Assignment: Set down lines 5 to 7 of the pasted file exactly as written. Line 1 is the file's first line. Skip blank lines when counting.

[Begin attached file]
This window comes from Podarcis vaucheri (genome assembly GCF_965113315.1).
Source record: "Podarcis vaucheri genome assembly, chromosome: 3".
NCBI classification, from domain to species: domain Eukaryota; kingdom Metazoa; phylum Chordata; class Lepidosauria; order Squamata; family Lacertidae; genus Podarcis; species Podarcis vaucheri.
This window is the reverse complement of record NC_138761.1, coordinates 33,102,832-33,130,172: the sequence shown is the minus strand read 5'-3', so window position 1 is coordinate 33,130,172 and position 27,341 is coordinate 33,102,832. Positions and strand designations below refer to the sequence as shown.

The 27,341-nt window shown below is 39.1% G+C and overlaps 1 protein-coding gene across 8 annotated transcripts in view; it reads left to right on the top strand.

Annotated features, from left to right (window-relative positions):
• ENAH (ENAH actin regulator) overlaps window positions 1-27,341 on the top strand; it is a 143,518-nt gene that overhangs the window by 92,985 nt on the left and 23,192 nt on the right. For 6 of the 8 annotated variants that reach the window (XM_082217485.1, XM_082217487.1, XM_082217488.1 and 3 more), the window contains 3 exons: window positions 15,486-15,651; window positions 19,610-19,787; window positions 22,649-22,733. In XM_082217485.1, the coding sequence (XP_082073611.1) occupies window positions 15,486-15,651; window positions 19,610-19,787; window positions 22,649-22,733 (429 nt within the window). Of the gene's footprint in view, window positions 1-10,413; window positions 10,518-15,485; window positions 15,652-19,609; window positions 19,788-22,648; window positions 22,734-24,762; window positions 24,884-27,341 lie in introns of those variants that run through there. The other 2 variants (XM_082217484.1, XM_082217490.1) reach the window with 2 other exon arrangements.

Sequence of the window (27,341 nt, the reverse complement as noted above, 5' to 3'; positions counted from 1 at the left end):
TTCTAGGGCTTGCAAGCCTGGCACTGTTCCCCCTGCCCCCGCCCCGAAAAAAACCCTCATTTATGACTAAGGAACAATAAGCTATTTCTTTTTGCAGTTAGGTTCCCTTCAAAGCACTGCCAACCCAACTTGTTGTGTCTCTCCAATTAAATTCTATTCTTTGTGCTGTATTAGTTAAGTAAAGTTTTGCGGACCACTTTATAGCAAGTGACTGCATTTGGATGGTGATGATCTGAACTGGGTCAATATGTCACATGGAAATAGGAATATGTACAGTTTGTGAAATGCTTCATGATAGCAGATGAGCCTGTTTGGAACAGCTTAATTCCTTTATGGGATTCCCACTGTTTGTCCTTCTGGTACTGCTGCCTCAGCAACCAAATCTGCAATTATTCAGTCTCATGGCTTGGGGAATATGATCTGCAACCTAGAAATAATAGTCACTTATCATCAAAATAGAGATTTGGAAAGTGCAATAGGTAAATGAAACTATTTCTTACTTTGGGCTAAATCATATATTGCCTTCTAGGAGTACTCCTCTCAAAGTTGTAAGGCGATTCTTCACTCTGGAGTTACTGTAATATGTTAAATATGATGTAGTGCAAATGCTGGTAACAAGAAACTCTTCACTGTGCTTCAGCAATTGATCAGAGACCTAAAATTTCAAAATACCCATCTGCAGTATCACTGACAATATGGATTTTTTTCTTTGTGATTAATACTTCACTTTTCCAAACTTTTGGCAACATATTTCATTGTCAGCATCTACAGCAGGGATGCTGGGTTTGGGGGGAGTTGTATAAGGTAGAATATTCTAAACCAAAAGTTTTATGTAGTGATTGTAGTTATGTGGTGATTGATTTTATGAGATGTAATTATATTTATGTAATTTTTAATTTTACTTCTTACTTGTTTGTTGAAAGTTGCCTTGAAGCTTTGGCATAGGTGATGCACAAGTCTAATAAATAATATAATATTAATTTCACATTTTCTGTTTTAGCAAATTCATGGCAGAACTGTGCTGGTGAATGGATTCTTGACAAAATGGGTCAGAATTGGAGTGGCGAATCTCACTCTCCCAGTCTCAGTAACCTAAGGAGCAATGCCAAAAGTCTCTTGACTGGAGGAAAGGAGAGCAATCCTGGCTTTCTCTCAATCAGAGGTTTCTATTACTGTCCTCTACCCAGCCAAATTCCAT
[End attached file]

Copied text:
The 27,341-nt window shown below is 39.1% G+C and overlaps 1 protein-coding gene across 8 annotated transcripts in view; it reads left to right on the top strand.

Annotated features, from left to right (window-relative positions):
• ENAH (ENAH actin regulator) overlaps window positions 1-27,341 on the top strand; it is a 143,518-nt gene that overhangs the window by 92,985 nt on the left and 23,192 nt on the right. For 6 of the 8 annotated variants that reach the window (XM_082217485.1, XM_082217487.1, XM_082217488.1 and 3 more), the window contains 3 exons: window positions 15,486-15,651; window positions 19,610-19,787; window positions 22,649-22,733. In XM_082217485.1, the coding sequence (XP_082073611.1) occupies window positions 15,486-15,651; window positions 19,610-19,787; window positions 22,649-22,733 (429 nt within the window). Of the gene's footprint in view, window positions 1-10,413; window positions 10,518-15,485; window positions 15,652-19,609; window positions 19,788-22,648; window positions 22,734-24,762; window positions 24,884-27,341 lie in introns of those variants that run through there. The other 2 variants (XM_082217484.1, XM_082217490.1) reach the window with 2 other exon arrangements.